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The Oil Price Anomaly Turning Into A Trend

The Oil Price Anomaly Turning Into A Trend

This week’s narrative in oil…

Zainab Calcuttawala

Zainab Calcuttawala

Zainab Calcuttawala is an American journalist based in Morocco. She completed her undergraduate coursework at the University of Texas at Austin (Hook’em) and reports on…

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Keystone Pipeline Restart Still Unknown

Pipeline

The duration of the clean-up effort from the Keystone oil spill may span weeks, according to a report by Reuters, and South Dakota’s environmental regulator is unsure of how long it will take to restart the key artery, which links Canadian oil sands to refineries in the United States.

Last week, an oil spill from the Keystone pipeline leaked over 5,000 barrels of oil into grasslands in South Dakota.

“We expect it to take several weeks. Our focus is making sure they do that clean-up in accordance with our regulations,” Brian Walsh, environmental scientist manager at the South Dakota Department of Environment and Natural Resources, said.

So far, the clean-up crew has recovered just 571 barrels of the spilt oil, but the company is coordinating with the U.S. Pipeline and Hazardous Materials Safety Administration (PHMSA) to speed up the clean-up process and determine a safe date for the facility to return to operation.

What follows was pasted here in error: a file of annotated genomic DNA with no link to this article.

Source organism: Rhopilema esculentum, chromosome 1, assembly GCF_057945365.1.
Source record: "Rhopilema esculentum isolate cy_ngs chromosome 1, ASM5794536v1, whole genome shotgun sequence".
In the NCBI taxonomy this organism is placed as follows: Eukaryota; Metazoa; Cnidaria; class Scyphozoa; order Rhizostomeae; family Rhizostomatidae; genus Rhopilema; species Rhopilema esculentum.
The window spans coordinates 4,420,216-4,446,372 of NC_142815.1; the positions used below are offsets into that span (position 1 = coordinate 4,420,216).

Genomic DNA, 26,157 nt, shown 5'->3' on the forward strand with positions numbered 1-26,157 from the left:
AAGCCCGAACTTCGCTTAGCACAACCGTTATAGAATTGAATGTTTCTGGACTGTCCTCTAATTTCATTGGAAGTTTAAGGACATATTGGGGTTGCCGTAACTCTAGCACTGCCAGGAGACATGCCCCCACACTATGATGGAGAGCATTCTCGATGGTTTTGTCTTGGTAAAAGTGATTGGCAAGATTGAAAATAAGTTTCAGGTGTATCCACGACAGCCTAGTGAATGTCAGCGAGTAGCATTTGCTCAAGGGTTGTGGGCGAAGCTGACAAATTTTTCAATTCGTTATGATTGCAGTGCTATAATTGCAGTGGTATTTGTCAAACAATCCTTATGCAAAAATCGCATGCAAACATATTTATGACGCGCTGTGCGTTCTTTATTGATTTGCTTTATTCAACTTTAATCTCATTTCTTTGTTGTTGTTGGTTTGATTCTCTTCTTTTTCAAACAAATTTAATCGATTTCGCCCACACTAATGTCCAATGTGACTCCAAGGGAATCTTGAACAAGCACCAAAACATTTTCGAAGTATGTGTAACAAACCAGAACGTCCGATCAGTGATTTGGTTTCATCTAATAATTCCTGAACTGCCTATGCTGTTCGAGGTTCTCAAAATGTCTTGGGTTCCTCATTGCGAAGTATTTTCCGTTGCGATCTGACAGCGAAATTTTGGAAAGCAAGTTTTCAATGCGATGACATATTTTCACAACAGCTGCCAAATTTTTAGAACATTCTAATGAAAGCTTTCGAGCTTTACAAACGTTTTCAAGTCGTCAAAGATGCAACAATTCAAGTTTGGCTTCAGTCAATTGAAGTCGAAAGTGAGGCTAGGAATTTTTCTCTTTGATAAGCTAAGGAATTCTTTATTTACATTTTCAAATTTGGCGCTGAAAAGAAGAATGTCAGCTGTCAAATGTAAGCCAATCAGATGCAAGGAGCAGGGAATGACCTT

South Dakota regulators are worried about the leak since it is the third to occur in a decade, which is too many given the pipeline’s lifespan is 100 years. The state’s Public Utility Commission is currently awaiting the forensic analysis results from the spill to see whether any of the conditions it imposed on the pipeline’s operator, TransCanada, had been violated, one commission official told Reuters.

Meanwhile, a TransCanada official said he believed the leak was a sudden occurrence—instead of a gradual leak that allowed crude oil to soak into the ground. Speaking at a meeting of the Marshall County Committee—the county where the leak occurred—vice-president Erik Tatarchuk said that the leak occurred on a section of the pipeline that is four feet underground. The section will be cut and sent to the Pipeline and Hazardous Materials Safety Administration where it will be analyzed.

By Zainab Calcuttawala for Oilprice.com

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  • william on November 23 2017 said:
    This pipeline has been carrying too much water for year.

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